Formation of Trusts & Foundations




The basic law which regulates International Trusts in Cyprus is the International Trusts Law 69(I)92 (the “Law”), which was enacted in July 1992. A Trust is created by an individual or a company called “the settlor”, who transfers certain assets to a ‘person’, which can be either an individual or a company called “the trustee”, which agrees to hold the assets, “the trust fund”, for the benefit of another person, “the beneficiary”. The assets are held by the trustee on the terms and powers vested to him listed in the Trust Deed.

It should be noted that the Trustees Law of 1955 Cap.193 continues to be in force and applies to International Trusts as well, except, in so far as they are inconsistent with or have been modified by the provisions of the International Trust Law (S.14(1) of the International Trusts Law of 1992). .

International Trust is defined under Section 2 of the International Trust Law. It refers to a trust in respect of which: .

  • The settlor is not a permanent resident in the Republic
  • at least one of the Trustees for the time being is a permanent resident of the Republic
  • none of the beneficiaries, other than a charitable institution, is not a permanent resident of the Republic, and
  • the trust property does not include any immovable property situated in the Republic


Another important aspect of establishing an International Trust in Cyprus is that as expressly provided under section 3(2) of the Law, the trust “shall not be void or voidable in the event of the settlor’s bankruptcy or liquidation or in any action or proceedings against the settlor…” The law goes on and states that consideration should not be given to the fact the trust is being made for the benefit of the settlor himself, his spouse or to his children.

The only situation where a trust can be held void is when it is proven to the satisfaction of the Court that the international trust was made with the intent to defraud the creditors of the settlor at the time when the payment or transfer of assets was made to the trust. The burden of proof to establish intent to defraud lies with any creditor seeking to annul the Trust. Section 3(3) of the Law, states that such action must be initiated within two years following the transfer or disposal of assets to the Trust.

The above provision renders Cyprus as an “asset protection trust heaven”. Trust assets are protected against creditors and also the legislation effectively limits the time period during which a claim can be taken in Court. The two year time frame for claims specified under section 3(3) provides for additional security with regard to the assets. From the moment the assets are transferred to the trust, this immediately triggers the two year limitation period.


Confidentiality is a major aspect of the Cyprus International Trust. Section 11(1) of the Law states that the trustee or any other person including officers of the government and officials of the Central Bank of Cyprus cannot disclose to any person who has no right by law to know any documents or information which relates to the International Trust.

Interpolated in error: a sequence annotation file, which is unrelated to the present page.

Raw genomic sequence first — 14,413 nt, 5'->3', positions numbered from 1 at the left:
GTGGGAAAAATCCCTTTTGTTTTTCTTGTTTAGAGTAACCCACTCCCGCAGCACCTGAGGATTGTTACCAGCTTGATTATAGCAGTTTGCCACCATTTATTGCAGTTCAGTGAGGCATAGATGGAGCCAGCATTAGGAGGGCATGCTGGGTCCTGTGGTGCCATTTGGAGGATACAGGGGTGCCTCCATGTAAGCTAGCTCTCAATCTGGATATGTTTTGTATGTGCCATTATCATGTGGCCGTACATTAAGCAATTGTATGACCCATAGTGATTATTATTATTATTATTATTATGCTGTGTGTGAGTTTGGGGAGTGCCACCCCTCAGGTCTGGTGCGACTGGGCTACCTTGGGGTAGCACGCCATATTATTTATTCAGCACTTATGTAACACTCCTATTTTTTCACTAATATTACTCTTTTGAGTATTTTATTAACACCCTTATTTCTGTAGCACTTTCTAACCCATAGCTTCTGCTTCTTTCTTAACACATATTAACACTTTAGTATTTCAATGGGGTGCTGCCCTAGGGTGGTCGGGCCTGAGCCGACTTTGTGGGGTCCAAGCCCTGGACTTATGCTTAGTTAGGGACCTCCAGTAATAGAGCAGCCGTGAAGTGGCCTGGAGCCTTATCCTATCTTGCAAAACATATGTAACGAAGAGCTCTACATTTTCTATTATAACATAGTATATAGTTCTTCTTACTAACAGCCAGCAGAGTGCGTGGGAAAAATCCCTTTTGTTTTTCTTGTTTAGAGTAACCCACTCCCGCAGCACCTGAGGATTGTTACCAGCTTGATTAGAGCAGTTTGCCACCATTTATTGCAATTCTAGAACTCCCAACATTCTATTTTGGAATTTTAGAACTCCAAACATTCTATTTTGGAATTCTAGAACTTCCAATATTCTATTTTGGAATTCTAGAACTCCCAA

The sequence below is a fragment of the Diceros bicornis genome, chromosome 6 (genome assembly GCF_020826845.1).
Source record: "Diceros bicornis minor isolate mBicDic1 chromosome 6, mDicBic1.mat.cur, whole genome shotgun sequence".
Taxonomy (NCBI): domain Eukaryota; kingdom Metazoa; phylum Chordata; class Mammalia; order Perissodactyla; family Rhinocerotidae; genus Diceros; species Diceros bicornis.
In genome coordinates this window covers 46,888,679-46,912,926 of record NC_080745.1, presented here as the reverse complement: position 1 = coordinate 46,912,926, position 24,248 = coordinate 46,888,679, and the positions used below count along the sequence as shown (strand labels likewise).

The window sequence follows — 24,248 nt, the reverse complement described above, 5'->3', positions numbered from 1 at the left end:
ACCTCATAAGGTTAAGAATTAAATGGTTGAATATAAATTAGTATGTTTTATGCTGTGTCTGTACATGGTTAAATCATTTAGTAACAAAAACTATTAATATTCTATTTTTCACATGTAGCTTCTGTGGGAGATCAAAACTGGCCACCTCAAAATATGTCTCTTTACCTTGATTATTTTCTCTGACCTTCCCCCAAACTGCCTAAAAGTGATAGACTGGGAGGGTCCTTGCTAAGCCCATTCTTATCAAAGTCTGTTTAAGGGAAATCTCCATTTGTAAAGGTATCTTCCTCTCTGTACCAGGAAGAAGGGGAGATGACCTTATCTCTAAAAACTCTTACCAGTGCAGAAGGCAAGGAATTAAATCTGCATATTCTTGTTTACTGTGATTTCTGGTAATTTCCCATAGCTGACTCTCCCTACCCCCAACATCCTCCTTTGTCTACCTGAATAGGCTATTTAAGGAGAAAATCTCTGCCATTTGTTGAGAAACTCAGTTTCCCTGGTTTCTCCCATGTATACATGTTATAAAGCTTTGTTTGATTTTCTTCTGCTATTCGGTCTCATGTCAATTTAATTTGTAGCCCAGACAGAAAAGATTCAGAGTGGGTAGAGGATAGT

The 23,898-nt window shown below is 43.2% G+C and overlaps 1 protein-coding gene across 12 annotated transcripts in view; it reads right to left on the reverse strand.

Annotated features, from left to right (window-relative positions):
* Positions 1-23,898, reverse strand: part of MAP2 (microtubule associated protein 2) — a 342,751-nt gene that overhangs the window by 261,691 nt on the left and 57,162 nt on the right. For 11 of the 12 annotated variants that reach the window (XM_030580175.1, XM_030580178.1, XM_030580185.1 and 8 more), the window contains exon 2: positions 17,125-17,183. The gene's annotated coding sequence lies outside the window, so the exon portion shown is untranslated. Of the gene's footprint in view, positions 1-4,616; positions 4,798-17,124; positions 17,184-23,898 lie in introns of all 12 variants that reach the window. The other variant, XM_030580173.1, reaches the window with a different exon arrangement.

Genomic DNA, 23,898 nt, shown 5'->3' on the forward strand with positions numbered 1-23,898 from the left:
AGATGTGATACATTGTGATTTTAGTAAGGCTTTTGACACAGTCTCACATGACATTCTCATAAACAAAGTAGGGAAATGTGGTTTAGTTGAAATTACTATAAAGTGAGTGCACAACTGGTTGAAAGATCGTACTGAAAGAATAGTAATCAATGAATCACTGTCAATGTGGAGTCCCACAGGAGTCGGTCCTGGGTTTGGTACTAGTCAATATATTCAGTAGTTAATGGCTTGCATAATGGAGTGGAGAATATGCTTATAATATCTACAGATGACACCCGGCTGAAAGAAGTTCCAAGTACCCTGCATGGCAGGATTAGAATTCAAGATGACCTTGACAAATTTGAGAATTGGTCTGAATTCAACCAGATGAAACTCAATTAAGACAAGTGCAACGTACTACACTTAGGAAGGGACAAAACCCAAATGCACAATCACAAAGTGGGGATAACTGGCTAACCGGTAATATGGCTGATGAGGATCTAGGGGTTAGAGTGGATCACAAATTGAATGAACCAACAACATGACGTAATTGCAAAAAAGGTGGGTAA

Confidentiality is also safeguarded from the mere fact that International Trusts are exempt from any obligation of registration (section 15 of the Law). There is also no obligation to submit tax declarations or financial statements.


Section 12 of the International Trusts Las provides that the income and profits of an International Trust derived or deemed to be derived from sources outside Cyprus, are completely exempted from any tax imposed in Cyprus, such as capital gains or special contribution for defence. Any trust income received by the trustee from a business company abroad such as interest or dividends is therefore exempt from income tax.

Also no estate duty is chargeable in respect of assets belonging to an International Trust. In fact, as Section 12(2) of the Law stipulates, the only fee payable to the Cypriot Inland Revenue is a one-off stamp duty fixed at a rate of €427.50 payable when the trust documentation is executed.


Many countries have a ‘forced heirship’ law which governs how an individual’s assets shall be contributed to his relatives after his death. The Cyprus International Trust is a good way of overcoming ‘forced heirship’ and allows to the individual to distribute and decide for himself the proportions in which his assets will pass. Provision is made under section 3(1) of the 1992 Law which states that the inheritance law of Cyprus or of any other country shall in no way affect such transfer or disposition or otherwise affect the validity of such international trust.

Although there is no specific provision in statute which relates to the appointment of a protector, the usage of a protector into the trust instrument or/and the letter of wishes is something which is commonly used. The Trust’s Protector’s role is to add an additional layer of protection and is usually a person which is familiar with the settlor’s long term financial and personal goals.

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